Nuclear safety officials say a newly discovered crack in Japan's damaged nuclear plant could be the source of radioactive water that is leaking into the ocean.
Nuclear safety spokesman Hidehiko Nishiyama told reporters Saturday that the water could be leaking into the Pacific Ocean from a 20-centimeter crack in a maintenance pit on the edge of the Fukushima nuclear site. He said there could be other similar cracks and "we must find them as quickly as possible."
Tokyo Electric Power Company is starting to pour concrete into the pit in an attempt to seal the crack.
Earlier in the day, Japanese Prime Minister Naoto Kan set foot in the tsunami-devastated region for the first time, meeting workers in the nuclear exclusion zone and talking to residents made homeless by the March 11 disaster. Kan stopped in the fishing village of Rikuzentakata, where the town hall is one of the few buildings that was not leveled by the tsunami. He met with the town's mayor, whose wife was swept away in the disaster and is still missing.
At a school-turned-evacuation center, Kan told evacuees that the government "fully supports you until the end" of the recovery process. But some displaced residents criticized Kan for taking three weeks to personally visit the devastated region. He had flown over the decimated area shortly after the wave hit.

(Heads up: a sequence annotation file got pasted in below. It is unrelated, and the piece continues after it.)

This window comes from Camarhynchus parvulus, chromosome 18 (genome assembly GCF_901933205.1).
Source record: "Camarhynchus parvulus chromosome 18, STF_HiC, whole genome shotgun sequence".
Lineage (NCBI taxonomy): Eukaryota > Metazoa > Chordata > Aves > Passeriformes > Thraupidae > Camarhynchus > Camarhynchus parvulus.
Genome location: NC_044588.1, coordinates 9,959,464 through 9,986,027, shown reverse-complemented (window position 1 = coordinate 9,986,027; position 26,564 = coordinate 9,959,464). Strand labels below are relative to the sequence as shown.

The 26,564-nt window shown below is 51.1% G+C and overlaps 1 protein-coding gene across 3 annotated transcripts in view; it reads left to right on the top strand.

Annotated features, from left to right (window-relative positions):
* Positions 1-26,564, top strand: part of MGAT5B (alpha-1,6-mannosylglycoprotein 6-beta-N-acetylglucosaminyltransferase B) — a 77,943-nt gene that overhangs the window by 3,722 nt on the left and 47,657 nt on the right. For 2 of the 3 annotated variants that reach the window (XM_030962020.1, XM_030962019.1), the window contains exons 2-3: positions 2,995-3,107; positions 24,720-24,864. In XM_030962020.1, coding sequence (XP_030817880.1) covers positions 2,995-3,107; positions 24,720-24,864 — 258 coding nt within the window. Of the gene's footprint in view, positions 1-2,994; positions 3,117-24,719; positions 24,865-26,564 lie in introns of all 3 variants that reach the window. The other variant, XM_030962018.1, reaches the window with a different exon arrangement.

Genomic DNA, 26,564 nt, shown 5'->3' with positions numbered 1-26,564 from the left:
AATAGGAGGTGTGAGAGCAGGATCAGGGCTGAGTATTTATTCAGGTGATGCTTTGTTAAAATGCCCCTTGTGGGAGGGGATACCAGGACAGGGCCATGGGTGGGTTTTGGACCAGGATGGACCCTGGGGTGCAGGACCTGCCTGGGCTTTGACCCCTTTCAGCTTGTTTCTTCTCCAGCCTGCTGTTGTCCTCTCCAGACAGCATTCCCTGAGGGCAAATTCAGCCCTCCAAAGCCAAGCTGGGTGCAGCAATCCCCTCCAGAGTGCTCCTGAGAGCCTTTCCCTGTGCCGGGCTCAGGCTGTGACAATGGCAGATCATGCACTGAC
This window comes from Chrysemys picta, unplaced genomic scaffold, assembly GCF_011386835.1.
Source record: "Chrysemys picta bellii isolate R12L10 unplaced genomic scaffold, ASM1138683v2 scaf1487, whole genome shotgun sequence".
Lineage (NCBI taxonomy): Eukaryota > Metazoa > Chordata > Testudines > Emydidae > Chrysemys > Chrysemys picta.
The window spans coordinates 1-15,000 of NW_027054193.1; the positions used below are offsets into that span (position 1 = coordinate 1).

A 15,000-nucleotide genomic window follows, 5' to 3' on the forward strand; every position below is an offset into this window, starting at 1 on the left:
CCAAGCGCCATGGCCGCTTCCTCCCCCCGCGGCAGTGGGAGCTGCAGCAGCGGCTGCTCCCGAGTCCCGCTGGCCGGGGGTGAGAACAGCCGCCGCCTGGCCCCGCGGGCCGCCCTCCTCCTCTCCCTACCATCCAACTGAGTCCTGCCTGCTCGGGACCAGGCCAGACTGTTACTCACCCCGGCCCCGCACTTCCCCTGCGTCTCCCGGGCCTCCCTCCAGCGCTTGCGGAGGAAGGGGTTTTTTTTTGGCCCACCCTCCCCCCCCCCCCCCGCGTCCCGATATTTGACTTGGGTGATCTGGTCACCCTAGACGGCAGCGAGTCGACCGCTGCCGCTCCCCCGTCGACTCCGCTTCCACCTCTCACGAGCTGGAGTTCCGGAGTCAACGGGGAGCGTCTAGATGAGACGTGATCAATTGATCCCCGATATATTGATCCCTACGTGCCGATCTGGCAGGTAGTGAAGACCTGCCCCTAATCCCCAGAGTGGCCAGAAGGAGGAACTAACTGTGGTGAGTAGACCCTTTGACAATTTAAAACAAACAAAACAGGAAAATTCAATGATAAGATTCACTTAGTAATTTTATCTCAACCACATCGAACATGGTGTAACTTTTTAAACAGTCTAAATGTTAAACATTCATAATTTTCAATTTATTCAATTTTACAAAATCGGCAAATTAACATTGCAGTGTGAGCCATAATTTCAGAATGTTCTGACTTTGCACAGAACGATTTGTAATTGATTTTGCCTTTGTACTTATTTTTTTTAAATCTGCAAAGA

The Japanese leader also visited a village serving as the headquarters for emergency teams trying to cool reactors at the Fukushima nuclear plant.
United Nations Secretary-General Ban Ki-moon told reporters in Nairobi Friday that the situation at the plant "remains very serious." Workers have been struggling to bring the damaged plant under control. Ban said the U.N. is ready to work "very closely" with Japan in overcoming the nuclear crisis as well as in its reconstruction efforts. He also called on the international community to reassess and strengthen nuclear safety guidelines and disaster response frameworks.
The U.N.'s atomic energy agency has warned that high concentrations of radioactive particles have spread outside the 30-kilometer exclusion zone around the nuclear plant. The agency reported Friday that in one village, Litate, some 40 kilometers from the plant, radiation levels are decreasing after spiking at levels substantially above the level at which they normally recommend evacuations.
Japan's says it will be a "reasonably long" period of time before those evacuated from the nuclear-threat zone would be allowed back to their homes. Chief government spokesman Yukio Edano confirmed reports that the groundwater around the plant is contaminated with radiation many times higher than normal, and that testing on cattle had turned up a low-level sample of radioactive-contaminated beef.
Thousands of Japanese and American military personnel joined together Friday in a final three-day sweep to search for those still missing from the March 11 earthquake and tsunami. More than 11,000 people are confirmed dead, with more than 16,500 still missing. But the search teams will stay out of the evacuation zone around the damaged plant.
Some information for this report was provided by AP and Reuters.